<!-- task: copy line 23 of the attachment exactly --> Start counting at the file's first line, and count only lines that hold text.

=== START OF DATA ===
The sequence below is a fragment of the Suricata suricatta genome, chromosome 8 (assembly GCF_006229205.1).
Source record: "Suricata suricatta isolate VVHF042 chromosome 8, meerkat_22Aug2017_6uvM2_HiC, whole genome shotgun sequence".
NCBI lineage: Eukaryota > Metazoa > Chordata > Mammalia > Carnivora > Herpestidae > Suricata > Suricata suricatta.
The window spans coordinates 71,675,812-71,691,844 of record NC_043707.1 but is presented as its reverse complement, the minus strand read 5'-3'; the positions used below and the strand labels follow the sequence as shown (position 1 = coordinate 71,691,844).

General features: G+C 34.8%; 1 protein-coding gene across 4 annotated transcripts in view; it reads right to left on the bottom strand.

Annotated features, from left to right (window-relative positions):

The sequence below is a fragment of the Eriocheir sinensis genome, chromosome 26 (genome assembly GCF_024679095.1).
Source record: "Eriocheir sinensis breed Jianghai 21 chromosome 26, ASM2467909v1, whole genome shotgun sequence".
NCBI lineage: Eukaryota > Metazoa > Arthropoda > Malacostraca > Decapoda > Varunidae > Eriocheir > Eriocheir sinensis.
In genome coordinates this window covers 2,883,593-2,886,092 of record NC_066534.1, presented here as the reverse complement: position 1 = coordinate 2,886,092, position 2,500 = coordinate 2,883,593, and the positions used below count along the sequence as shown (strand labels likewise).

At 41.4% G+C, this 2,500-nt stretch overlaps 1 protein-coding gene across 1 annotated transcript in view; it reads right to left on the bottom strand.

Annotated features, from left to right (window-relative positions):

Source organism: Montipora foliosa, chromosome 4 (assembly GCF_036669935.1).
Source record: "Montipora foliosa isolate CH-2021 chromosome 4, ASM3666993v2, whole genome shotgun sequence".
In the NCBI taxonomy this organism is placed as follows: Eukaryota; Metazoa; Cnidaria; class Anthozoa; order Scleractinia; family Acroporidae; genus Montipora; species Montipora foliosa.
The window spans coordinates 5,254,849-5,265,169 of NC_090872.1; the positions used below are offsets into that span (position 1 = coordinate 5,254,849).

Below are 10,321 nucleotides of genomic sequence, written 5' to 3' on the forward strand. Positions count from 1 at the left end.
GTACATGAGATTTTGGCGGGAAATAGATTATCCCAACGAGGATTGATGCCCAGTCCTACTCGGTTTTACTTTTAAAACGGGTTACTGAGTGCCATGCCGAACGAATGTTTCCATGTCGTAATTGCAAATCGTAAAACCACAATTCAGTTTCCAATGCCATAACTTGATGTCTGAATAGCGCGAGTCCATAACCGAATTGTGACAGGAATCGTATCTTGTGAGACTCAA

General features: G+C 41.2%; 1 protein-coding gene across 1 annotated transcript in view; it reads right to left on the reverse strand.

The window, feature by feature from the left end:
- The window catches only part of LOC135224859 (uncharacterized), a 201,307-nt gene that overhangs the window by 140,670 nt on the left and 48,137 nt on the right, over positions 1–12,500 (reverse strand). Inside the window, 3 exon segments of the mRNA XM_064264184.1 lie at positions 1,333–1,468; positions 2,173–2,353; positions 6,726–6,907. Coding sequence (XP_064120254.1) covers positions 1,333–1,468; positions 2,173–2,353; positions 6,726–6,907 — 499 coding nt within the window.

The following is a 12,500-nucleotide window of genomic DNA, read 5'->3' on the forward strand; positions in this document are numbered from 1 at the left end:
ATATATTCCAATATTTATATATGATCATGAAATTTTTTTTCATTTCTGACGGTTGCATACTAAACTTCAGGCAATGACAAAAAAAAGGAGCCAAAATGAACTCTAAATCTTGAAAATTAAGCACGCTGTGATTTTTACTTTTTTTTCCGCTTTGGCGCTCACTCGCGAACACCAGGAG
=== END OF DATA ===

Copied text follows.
ATATATTCCAATATTTATATATGATCATGAAATTTTTTTTCATTTCTGACGGTTGCATACTAAACTTCAGGCAATGACAAAAAAAAGGAGCCAAAATGAACTCTAAATCTTGAAAATTAAGCACGCTGTGATTTTTACTTTTTTTTCCGCTTTGGCGCTCACTCGCGAACACCAGGAG